Notice here how free Rakitic is, and how Messi after easily feinting past 3 players, has forced the Bilbao defense to shift over in relation to the ball. Now by doing the ‘’La Pausa’’ he tricked the central midfielder closest to the ball into blindly pressing which the other central midfielder in a more isolated position.
What happens next is that Messi again positions himself in the space in front of the central midfielders of Bilbao, only to occupy both players at the same time to (as I explained) to force them to press which will drag them away from their positions. In the same moment as Rakitic plays the ball into Messi, three players of Bilbao starts to press Messi who…
…passes it back to Rakitic and continues his roaming. Neymar then drops into the half-space to drag the fullback of Bilbao with him which opens up a huge gap for Messi to penetrate into. This can be used as a great example for a good communication level within the team.
Rakitic plays it to Neymar who plays it on via a one touch pas through to a free Messi.
It leads to a 1vs1 situation for Messi & Suarez inside the penalty box.
As we can see by analyzing this sequence, Messi does not only dribble just because he is so dominant in doing this, but is also rather used as a strategic advantage.
What this kind of tactic/strategy can be named as is a ‘’offensive press-trap’’ which is explained by Adin Osmanbasic here. This means that the attacking team is basically inviting the press of the opposing team in a specific area of the pitch to make the opposition leave their positions and focus on the player in possession, which is used to then open up space for the remaining players. Examples above do prove how Messi has 1: dragged one central midfielder of Bilbao away from his position and then 2: forced them to defend too close to each other, basically destabilizing the entire midfield line of Bilbao.
Messi in the attacking third
Above is a situation where Busquets is threatening the space in front of the Bilbao defence. Notice how Messi is not roaming into the space behind the defensive line of Bilbao, but instead moves into the space that I have marked out for you. In my opinion Messi does this due to the fact that he has perceived that when Busquets it threatening the space in front of the defence , this makes the Bilbao defence ready to retreat in order to stop any ball being played behind the defensive line vertically. This makes Messi’s roaming into this space maybe a bit too predictable.
Messi is now in possession of the ball with enough space in the ‘’zone 14’’ (statistical zone of where the most goals do occur). This means that Messi has created space for himself, by perceiving and reading the situation to come up with the most efficient solution for him and the team.
Graphics 3 and 4 show how Messi is threatening the space and ‘’forces’’ many Bilbao defenders before (thanks to his individual qualities) dribbling his way to create space for himself and threaten the ‘’new’’ space.
This sequence shows how many defenders Messi has occupied and how he is solving these condensed situations closer to the goal. In this situation Messi has created space for himself and threatens the space that has opened up centrally in front of the Bilbao defence.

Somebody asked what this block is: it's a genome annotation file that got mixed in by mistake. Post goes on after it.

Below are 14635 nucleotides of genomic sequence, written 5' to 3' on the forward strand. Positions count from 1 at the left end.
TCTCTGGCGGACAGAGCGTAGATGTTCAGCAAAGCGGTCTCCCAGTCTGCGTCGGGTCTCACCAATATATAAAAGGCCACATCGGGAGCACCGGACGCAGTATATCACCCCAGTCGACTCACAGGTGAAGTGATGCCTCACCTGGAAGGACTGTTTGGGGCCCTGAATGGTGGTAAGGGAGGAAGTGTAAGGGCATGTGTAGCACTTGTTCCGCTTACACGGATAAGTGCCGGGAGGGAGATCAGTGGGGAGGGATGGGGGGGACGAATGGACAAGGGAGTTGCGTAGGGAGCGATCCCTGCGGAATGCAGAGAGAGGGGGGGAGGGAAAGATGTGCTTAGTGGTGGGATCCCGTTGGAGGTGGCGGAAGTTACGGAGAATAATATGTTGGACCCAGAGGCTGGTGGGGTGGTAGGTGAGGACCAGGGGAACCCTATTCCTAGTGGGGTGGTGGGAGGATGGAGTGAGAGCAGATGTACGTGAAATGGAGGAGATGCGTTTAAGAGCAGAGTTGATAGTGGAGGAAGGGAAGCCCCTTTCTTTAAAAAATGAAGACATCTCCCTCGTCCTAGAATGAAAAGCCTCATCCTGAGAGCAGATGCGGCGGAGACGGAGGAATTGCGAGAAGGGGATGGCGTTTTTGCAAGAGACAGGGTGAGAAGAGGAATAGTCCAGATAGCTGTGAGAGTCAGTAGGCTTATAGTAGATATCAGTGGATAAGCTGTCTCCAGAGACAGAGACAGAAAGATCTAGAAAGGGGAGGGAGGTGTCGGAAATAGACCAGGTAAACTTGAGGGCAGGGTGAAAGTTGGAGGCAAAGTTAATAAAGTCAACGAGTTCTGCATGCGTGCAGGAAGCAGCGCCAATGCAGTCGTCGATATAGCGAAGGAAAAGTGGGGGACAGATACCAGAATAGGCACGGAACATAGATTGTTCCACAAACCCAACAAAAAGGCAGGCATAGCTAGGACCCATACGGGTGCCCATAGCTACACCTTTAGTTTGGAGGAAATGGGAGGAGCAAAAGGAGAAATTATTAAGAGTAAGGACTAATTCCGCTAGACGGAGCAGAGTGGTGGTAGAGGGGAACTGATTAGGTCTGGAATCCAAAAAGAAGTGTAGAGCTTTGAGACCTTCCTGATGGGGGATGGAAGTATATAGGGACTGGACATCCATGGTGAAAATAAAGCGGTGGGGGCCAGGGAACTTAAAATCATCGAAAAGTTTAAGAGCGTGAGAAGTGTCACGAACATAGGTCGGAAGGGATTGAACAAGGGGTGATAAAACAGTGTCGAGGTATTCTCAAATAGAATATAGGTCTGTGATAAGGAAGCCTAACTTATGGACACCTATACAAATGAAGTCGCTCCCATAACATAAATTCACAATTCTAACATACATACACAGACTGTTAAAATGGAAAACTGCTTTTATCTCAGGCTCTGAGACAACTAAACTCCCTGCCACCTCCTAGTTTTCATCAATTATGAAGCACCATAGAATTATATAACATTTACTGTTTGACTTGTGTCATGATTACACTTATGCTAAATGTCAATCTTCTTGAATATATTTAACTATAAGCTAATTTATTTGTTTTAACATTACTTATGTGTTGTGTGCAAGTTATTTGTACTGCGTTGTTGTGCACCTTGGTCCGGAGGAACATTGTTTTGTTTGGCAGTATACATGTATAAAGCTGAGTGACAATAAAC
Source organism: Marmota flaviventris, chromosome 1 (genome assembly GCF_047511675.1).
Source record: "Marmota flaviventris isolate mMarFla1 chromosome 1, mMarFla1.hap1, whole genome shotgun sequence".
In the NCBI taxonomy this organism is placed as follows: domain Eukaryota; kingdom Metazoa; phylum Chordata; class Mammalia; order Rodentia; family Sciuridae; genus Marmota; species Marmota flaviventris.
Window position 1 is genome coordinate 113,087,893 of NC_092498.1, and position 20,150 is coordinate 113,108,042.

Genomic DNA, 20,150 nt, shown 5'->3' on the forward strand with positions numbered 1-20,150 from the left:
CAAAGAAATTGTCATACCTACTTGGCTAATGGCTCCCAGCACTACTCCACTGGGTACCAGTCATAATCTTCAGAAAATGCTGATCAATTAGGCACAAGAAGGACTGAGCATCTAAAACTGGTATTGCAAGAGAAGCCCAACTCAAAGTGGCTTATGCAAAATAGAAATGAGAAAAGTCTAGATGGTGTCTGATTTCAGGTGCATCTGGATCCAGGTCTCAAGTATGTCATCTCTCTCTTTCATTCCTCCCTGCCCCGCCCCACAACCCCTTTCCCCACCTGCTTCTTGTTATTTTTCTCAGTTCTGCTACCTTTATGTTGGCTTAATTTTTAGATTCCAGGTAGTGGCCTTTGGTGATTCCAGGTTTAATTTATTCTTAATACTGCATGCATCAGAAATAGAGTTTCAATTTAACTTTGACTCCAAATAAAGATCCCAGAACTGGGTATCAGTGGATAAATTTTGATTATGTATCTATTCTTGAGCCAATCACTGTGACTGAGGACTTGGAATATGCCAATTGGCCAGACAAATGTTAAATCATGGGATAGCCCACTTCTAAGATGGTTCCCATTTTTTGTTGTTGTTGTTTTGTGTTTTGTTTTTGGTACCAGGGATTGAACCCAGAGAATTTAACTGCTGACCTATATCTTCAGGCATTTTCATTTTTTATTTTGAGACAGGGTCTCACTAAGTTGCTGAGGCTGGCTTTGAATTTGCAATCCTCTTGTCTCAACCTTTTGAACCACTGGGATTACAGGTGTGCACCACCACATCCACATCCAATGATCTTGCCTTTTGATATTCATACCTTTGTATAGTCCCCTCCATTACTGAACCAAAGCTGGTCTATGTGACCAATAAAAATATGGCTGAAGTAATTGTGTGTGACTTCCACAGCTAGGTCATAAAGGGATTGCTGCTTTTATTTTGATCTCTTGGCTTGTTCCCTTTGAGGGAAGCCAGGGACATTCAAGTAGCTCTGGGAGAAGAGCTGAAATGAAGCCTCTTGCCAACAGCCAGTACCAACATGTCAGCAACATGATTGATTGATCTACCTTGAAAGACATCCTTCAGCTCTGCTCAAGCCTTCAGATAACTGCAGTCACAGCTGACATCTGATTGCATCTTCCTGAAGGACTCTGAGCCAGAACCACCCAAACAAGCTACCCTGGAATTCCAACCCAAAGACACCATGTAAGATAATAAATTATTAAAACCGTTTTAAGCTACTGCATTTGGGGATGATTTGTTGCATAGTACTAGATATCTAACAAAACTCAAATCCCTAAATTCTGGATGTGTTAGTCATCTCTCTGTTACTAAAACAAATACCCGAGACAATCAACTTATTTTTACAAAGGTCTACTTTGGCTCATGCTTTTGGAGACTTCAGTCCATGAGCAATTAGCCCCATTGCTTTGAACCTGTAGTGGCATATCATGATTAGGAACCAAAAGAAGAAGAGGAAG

Due to his amazing ability to threaten space with explosive runs though still having incredible control over the ball, he is occupying a lot of defenders at the same time, which opens up spaces for his teammates. The Bilbao defence is very crowded and again ball watching.
6 players of Bilbao are being occupied which eventually opens up space for Busquets to run into…
…whom Messi finds with a through pass, through the entire Bilbao defence.
What you can notice is how Messi, wisely roams into the specific zones to occupy players as shown in the first sequence in picture 4, where he is occupying 3 players at the same time and then continues into the space that Neymar has created for him to run into behind the fullback of Bilbao. The whole attack looks almost as if it has been planned in advance by Messi which mirrors the legendary quote of Cruyff that: you’re either in the space or you’re not. And Messi is guaranteed to be there.
Penetrative diagonal passes
Something that has been very common and efficient during Enrique’s reign, is Messi’s role in the flanks (as a winger). The strategy employed here is basically the same as mentioned above, but maybe in spaces more far away from the goal with another variant. This was seen during the CL Final against Juventus too.
Personally, I do enjoy the positional play of Luis Enrique and how he has adjusted the details tactically. The positional play opens up spaces for the Barcelona players which are to destabilize the opposing team, in some cases to such an extreme that it has forced the opposition to switch their defensive organization in specific areas of the pitch. This positional play is especially benefiting a player such as Messi, as it makes him unpredictable and gives him the freedom of penetrating wherever he wants to, though still without losing the overall balance within the system of Barcelona: when Messi drifts inside, Rakitic occupies the space that Messi opened up – sometimes this space is occupied by Suarez and Alves – depending on the situation of course.